NAMIBIA United States Deputy Secretary of State William Clark is now on a visit to Namibia in an attempt to break the deadlock in negotiations for Namibian independence.
LONDON The prices of coffee and cocoa have fallen sharply again on the London Commodity Market and are now at their lowest levels in five years. It is reported that both products are being affected by excess supply.
The "printer's devil" crept into our article on, "The Economy, A Cause for Concern":
In the final paragraph on page 13, please read, "Total exports fell …….. while total imports rose ….."
We apologise for this "devil".
Grenada's present economic situation offers grave cause for concern. In the absence of adequate statistical date, an accurate assessment is not possible, but indications are that there is now a serious down-turn in business activity and there is mounting unemployment.
With a very small manufacturing sector, agriculture remains the backbone and stay of the island's economy but, over the past few years, several factors have conspired to reduce earnings from our main export crops. In the case of cocoa, sources close to the agricultural field say that adverse weather conditions in the 1979/80 Cocoa Year caused a drop in production of over one million pounds as compared with the previous year.
Added to this set-back is that a fall in world market prices brought reduced export earnings. Revenue from the Cocoa Industry in 1979/80 dropped by over $9 million from the figure of the previous year, a loss of some 33 cents in every dollar.
The Nutmeg Industry has fared little better. In 1978, the Grenada Cooperative Nutmeg Association (GCNA) reported a record year with export earnings of over $16 million. In 1979, however, that figure dropped by a little less than a quarter to $12.4 million and, last year, there was a further drop of over half a million dollars.
In its 1980 Report to producers, the GCNA Board expressed concern. In both 1979 and 1980, funds were withdrawn from the Association's reserves to pay a $4 million "bonus" to producers, but this placed the cash liquidity position of the Association's Reserve Fund at an uncomfortably low level. The Board's Report warns producers of a continuing poor state of the market, and it is unlikely that the economy will receive any assistance from the nutmeg "bonus" this year.
Bananas' vulnerability to hurricanes was demonstrated last year when the Banana Industry of the Windward Islands was devastated by hurricane "Allen". Of the four islands, Grenada suffered the least loss but, according to the Minister of Agriculture Mr. Unison Whiteman, some 40% of the crop was destroyed.
In spite of this, our export earnings last year increased by 8.5 cents in every dollar over the earnings for 1979. This appears encouraging but must be considered in the light of other factors.
Since 1976, the island's banana production has dropped steadily. From a figure of 37 million pounds of fruit in 1976, exports dropped in 1980 to 27 million pounds but, in spite of this, earnings have increased every year. Last year, these earnings reached a record $10.6 million, but this indicates the marked effect of world inflation and does not reflect a corresponding increased return to the farmer.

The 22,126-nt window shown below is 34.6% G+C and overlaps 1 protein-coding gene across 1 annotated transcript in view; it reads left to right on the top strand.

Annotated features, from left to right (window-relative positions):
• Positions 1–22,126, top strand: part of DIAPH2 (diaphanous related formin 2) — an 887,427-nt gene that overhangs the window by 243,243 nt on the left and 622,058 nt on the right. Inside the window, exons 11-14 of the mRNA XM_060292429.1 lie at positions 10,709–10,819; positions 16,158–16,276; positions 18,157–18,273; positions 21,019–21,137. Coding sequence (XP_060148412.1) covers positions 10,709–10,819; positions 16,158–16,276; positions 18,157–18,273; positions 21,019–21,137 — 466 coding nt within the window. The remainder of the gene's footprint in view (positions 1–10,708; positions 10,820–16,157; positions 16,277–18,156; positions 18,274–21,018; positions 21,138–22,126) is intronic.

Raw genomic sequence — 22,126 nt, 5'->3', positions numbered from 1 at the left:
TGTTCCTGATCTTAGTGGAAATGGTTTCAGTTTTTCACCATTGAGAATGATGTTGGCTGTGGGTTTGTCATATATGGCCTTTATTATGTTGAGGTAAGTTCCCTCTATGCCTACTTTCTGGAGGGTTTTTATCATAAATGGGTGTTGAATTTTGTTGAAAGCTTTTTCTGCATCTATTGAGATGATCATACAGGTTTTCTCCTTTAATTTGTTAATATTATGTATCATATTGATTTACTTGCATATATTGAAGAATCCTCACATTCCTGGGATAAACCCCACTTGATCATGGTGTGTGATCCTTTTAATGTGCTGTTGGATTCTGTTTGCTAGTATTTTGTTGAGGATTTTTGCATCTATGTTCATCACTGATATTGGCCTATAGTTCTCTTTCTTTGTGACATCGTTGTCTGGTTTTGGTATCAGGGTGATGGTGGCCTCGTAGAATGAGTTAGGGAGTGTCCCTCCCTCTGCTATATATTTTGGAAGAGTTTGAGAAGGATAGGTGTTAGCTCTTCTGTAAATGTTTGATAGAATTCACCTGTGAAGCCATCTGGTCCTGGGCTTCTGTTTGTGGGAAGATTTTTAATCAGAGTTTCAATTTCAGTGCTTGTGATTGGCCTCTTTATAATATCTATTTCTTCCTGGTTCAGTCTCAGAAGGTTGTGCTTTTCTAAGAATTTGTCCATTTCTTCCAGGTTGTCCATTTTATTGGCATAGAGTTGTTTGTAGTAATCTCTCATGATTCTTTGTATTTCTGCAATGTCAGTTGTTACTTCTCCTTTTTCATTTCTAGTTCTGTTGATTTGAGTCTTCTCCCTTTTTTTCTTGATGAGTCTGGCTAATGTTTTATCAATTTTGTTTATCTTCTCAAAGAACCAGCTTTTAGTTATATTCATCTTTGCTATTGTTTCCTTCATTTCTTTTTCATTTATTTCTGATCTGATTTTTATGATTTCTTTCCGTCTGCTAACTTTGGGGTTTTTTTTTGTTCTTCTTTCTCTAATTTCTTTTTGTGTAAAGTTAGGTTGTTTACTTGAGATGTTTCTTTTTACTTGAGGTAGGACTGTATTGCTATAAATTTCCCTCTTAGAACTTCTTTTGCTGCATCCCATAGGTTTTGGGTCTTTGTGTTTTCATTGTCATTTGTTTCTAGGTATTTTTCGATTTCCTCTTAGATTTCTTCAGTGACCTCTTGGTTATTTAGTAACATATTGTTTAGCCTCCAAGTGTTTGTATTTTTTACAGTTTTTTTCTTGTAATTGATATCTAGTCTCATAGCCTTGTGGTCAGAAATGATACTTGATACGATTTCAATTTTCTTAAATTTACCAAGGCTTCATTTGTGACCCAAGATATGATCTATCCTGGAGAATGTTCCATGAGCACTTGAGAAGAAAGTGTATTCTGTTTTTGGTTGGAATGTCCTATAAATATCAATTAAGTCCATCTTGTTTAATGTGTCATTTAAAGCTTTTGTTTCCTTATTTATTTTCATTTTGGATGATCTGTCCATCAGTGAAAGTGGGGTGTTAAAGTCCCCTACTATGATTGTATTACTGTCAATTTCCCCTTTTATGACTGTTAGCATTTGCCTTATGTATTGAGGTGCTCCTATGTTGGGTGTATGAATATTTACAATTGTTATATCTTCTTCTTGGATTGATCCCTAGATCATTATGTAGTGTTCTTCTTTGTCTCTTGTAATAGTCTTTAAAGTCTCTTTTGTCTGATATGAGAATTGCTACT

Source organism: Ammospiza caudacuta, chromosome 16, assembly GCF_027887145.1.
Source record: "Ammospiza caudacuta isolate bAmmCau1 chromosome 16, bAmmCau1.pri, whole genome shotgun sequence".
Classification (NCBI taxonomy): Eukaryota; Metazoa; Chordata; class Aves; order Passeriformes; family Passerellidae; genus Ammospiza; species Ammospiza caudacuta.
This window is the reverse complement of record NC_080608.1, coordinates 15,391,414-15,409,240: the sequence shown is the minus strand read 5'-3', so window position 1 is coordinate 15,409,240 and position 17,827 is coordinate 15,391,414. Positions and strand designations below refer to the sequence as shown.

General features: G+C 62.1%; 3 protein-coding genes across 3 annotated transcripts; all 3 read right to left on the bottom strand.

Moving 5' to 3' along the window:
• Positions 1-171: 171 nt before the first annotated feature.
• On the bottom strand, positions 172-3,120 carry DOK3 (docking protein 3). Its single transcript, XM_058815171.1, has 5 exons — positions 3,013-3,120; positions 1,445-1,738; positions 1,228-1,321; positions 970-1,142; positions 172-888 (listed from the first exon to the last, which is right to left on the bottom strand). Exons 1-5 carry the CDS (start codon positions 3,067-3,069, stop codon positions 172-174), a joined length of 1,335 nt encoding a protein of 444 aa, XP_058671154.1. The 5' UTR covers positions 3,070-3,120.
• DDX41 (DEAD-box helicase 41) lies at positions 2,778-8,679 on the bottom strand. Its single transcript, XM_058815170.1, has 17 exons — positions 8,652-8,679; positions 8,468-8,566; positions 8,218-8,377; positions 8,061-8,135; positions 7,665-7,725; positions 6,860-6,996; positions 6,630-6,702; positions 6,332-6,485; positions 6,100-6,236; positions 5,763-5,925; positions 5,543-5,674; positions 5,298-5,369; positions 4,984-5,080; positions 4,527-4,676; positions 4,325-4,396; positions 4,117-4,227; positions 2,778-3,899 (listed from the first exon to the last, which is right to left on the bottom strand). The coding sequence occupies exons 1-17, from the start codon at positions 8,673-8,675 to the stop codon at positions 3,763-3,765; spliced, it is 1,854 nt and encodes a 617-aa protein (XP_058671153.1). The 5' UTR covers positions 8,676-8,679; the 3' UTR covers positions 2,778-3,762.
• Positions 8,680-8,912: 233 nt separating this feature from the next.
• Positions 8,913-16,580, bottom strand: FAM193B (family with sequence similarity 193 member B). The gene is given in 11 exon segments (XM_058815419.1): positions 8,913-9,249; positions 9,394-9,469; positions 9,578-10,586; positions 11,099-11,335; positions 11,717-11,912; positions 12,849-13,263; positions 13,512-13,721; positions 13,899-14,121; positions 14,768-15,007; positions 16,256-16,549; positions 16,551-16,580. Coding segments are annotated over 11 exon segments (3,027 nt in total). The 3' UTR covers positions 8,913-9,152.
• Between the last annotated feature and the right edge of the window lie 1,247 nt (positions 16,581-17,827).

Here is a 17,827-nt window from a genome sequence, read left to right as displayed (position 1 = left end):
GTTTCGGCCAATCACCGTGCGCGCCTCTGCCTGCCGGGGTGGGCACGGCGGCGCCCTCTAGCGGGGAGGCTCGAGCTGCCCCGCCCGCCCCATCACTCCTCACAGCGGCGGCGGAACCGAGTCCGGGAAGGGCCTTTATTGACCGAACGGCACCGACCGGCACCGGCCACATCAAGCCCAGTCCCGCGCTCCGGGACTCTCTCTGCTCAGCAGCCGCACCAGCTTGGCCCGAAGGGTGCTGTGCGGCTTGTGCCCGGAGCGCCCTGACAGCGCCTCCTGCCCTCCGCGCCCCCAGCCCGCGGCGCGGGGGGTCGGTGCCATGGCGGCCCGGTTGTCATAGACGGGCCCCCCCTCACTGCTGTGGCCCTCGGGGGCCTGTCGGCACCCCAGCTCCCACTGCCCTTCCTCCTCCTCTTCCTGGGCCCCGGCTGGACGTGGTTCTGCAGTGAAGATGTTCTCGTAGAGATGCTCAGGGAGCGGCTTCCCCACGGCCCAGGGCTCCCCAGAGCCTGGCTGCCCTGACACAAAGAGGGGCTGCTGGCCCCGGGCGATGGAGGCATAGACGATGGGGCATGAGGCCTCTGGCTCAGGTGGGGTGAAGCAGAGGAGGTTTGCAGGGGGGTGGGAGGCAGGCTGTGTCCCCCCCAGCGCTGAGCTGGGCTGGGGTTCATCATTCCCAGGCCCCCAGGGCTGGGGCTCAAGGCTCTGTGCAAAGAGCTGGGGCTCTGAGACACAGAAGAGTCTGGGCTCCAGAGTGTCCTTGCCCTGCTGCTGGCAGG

During the first quarter of 1981, the weight of bananas shipped was down by over 10% from the first quarter of last year. This drop Is somewhat more than the Industry has been experiencing and, no doubt, reflects losses from hurricane damage. Informed sources say banana production should be back to normal by mid-year but 1981 has been said to be a critical year for the Industry.
Outside of Agriculture, Tourism remains Grenada's number one foreign exchange earner and the Grenada Hotel Association and the Chamber of Commerce have expressed concern over the sharp decline in both stay-over and cruise ship visitors. Earnings from Tourism in 1980 are estimated to be $54.3 million, an increase of nearly three quarters of a million over the 1979 figure, but the prospects for the current year are not good. The present decline has been estimated to cost the economy $4 million.
In 1980, the position worsened. Total exports fell to the frightening low of $45.8 million while total exports [corrected to the word 'imports'] rose to $135.8 million, leaving Grenada with a visible trade deficit of $90 million. Representing, as this does, a loss of some $900.00 each to every man, woman and child in Grenada, this barometer of our economic well-being should create grave concern in the minds of every citizen.
Wise words from Abraham Lincoln ……………….
You cannot bring about prosperity by discouraging thrift. You cannot strengthen the weak by weakening the strong. You cannot help the wage earner by pulling down the wage payer. You cannot further the brotherhood of man by encouraging class hatred. You cannot build character and courage by taking away man's initiative and independence. You cannot help man permanently by doing for them what they could or should do for themselves.
The Taxes Management (Amendment) Law or People's Law No. 10 of 1981 was passed by Government on the 3rd of April, 1981, and comes into force from the 1st of August, 1981, but with retrospective effect to 1st January, 1981.
As its title says, it is an Amendment to the main Ordinance, Chapter 290 of The Laws of Grenada and the various other amending Acts over the years, the last one being No. 8 of 1978.
The Taxes Management Law deals mainly with Rates and Taxes on Land and houses which under the new Law are simply called "property".